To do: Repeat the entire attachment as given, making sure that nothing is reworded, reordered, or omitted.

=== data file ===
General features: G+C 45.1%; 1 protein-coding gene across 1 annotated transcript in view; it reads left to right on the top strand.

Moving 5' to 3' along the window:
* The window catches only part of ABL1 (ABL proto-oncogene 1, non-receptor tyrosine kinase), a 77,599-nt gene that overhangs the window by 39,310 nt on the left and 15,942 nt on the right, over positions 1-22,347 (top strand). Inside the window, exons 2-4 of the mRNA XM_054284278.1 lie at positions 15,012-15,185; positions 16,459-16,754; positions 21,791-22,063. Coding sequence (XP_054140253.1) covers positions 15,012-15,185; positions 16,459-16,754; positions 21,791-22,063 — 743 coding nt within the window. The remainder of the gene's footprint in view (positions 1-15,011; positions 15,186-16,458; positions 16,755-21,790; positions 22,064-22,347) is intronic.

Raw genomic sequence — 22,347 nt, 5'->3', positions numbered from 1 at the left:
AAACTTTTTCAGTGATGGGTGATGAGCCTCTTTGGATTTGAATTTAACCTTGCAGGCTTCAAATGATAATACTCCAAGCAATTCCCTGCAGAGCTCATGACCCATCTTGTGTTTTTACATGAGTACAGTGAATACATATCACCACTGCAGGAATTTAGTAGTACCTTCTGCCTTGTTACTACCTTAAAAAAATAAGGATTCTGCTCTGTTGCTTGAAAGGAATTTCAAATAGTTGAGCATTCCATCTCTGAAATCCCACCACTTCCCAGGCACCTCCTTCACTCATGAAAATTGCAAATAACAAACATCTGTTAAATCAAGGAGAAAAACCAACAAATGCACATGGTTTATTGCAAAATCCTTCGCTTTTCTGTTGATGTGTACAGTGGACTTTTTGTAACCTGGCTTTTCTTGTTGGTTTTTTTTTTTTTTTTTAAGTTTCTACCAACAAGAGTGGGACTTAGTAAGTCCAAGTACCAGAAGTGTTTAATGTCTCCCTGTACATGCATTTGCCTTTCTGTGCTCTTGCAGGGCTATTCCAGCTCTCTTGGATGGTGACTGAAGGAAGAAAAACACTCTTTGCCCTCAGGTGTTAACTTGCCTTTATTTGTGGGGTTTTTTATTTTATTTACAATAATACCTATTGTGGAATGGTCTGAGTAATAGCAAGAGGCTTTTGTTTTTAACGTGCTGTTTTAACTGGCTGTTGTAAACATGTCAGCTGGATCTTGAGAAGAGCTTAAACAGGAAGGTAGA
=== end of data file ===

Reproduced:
General features: G+C 45.1%; 1 protein-coding gene across 1 annotated transcript in view; it reads left to right on the top strand.

Moving 5' to 3' along the window:
* The window catches only part of ABL1 (ABL proto-oncogene 1, non-receptor tyrosine kinase), a 77,599-nt gene that overhangs the window by 39,310 nt on the left and 15,942 nt on the right, over positions 1-22,347 (top strand). Inside the window, exons 2-4 of the mRNA XM_054284278.1 lie at positions 15,012-15,185; positions 16,459-16,754; positions 21,791-22,063. Coding sequence (XP_054140253.1) covers positions 15,012-15,185; positions 16,459-16,754; positions 21,791-22,063 — 743 coding nt within the window. The remainder of the gene's footprint in view (positions 1-15,011; positions 15,186-16,458; positions 16,755-21,790; positions 22,064-22,347) is intronic.

Raw genomic sequence — 22,347 nt, 5'->3', positions numbered from 1 at the left:
AAACTTTTTCAGTGATGGGTGATGAGCCTCTTTGGATTTGAATTTAACCTTGCAGGCTTCAAATGATAATACTCCAAGCAATTCCCTGCAGAGCTCATGACCCATCTTGTGTTTTTACATGAGTACAGTGAATACATATCACCACTGCAGGAATTTAGTAGTACCTTCTGCCTTGTTACTACCTTAAAAAAATAAGGATTCTGCTCTGTTGCTTGAAAGGAATTTCAAATAGTTGAGCATTCCATCTCTGAAATCCCACCACTTCCCAGGCACCTCCTTCACTCATGAAAATTGCAAATAACAAACATCTGTTAAATCAAGGAGAAAAACCAACAAATGCACATGGTTTATTGCAAAATCCTTCGCTTTTCTGTTGATGTGTACAGTGGACTTTTTGTAACCTGGCTTTTCTTGTTGGTTTTTTTTTTTTTTTTTAAGTTTCTACCAACAAGAGTGGGACTTAGTAAGTCCAAGTACCAGAAGTGTTTAATGTCTCCCTGTACATGCATTTGCCTTTCTGTGCTCTTGCAGGGCTATTCCAGCTCTCTTGGATGGTGACTGAAGGAAGAAAAACACTCTTTGCCCTCAGGTGTTAACTTGCCTTTATTTGTGGGGTTTTTTATTTTATTTACAATAATACCTATTGTGGAATGGTCTGAGTAATAGCAAGAGGCTTTTGTTTTTAACGTGCTGTTTTAACTGGCTGTTGTAAACATGTCAGCTGGATCTTGAGAAGAGCTTAAACAGGAAGGTAGA